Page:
FinderColor: A Ruby interface to Finder labels in Mac OS X

I just posted to Rubyforge the first public version of FinderColor, a very small interface to the Finder label colors in Mac OS X. FinderColor sends Apple Events using rb-appscript, bypassing AppleScript entirely. This counts as a good thing.

Install: sudo gem install findercolor

There are only 5 methods to FinderColor:

 
  FinderColor.get_index(full_path_to_file)
  FinderColor.set_index(full_path_to_file, index)
  FinderColor.get_color(full_path_to_file)
  FinderColor.set_color(full_path_to_file, symbol)
  FinderColor.batch_set(hash)
 

The index argument must be between 0 and 7. The hash argument to batch_set expects the keys to be integers or symbols for color names. FinderColor::Labels gives you an array of the color symbols in their index order:

 
  FinderColor::Labels #=> [:none, :orange, :red, :yellow, :blue, :purple, :green, :gray ]
 

Rdocs here.

ActiveLdap wants to find your subschemaSubentry

Today was the second time I had to research the same problem with OpenLDAP and ActiveLdap. I have no idea what happened to the solution that I found and employed, but it’s gone. Can’t find it. No love from grep.

The problem is this error in ActiveLdap

 
 undefined method `[]' for nil:NilClass - (NoMethodError)
 ../active_ldap/adapter/base.rb:99:in `schema'
 

The solution is to add two ACL lines to my slapd.conf or one of its includes:

 
 access to dn.base="" by * read
 access to dn.base="cn=Subschema" by * read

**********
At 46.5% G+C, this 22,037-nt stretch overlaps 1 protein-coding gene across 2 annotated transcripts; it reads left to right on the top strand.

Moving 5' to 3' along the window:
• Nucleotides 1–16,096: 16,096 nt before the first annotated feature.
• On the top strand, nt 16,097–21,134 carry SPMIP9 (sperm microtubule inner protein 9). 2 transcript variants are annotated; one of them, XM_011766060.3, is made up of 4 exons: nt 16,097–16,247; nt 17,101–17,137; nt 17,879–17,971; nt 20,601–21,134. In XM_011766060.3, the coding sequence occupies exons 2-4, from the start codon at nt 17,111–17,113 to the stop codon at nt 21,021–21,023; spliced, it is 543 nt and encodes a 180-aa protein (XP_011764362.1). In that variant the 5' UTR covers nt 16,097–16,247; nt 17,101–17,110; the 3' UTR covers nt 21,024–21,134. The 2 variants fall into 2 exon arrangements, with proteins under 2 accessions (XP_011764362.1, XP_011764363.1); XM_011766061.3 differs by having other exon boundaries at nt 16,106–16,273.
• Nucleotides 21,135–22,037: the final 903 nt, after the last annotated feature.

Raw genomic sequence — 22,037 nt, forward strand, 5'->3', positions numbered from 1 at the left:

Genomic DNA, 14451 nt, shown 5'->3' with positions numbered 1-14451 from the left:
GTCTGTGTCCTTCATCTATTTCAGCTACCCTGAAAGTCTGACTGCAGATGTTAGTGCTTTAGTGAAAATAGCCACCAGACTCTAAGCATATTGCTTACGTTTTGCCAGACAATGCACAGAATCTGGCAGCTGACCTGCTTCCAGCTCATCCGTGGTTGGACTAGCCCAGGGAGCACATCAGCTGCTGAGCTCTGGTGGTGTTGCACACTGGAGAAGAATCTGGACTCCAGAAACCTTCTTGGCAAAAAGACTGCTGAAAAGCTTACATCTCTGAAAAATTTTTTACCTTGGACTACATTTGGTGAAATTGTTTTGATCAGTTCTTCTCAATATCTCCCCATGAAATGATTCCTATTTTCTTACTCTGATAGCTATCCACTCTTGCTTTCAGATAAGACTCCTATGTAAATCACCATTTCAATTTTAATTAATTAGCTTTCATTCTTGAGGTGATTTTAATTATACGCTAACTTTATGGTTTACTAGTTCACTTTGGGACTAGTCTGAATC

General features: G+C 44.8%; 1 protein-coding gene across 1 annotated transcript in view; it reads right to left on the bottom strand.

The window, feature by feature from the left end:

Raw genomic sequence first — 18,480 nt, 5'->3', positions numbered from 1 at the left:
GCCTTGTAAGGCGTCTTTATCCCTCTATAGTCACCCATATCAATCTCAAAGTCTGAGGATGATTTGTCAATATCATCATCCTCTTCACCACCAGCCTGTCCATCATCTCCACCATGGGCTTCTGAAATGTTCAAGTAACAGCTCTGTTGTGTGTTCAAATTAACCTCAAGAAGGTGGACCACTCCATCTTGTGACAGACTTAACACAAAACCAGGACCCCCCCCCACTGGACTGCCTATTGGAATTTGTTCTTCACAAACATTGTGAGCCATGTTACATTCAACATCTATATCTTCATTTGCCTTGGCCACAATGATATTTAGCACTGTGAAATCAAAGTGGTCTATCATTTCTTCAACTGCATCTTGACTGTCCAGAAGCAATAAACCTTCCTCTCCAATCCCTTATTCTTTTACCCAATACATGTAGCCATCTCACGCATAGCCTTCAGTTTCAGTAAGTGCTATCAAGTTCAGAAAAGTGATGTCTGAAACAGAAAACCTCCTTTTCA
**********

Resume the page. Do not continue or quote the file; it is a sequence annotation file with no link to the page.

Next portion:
The reason why come is that ActiveLdap apparently queries anonymously for the schema, and my acls are too mean and stingy. If you start your development with strict ACLs, you hit the problem early. If you wait until near deployment-time to tighten up the security, you will be surprised when stuff just stops working.

You can see whether your ACLs are preventing access to the schema by running the following ldapsearch command:

ldapsearch -xh http://www.example.com -b '' -s base subschemaSubentry

If the result doesn’t look something like the example below, then you can try adding the two ACL lines above. The important section is the second, where you see that the value of subschemaSubentry is ‘cn=Subschema’

 
 # extended LDIF
 #
 # LDAPv3
 # base  with scope base
 # filter: (objectclass=*)
 # requesting: subschemaSubentry 
 #

 #
 dn:
 subschemaSubentry: cn=Subschema

 # search result
 search: 2
 result: 0 Success

 # numResponses: 2
 # numEntries: 1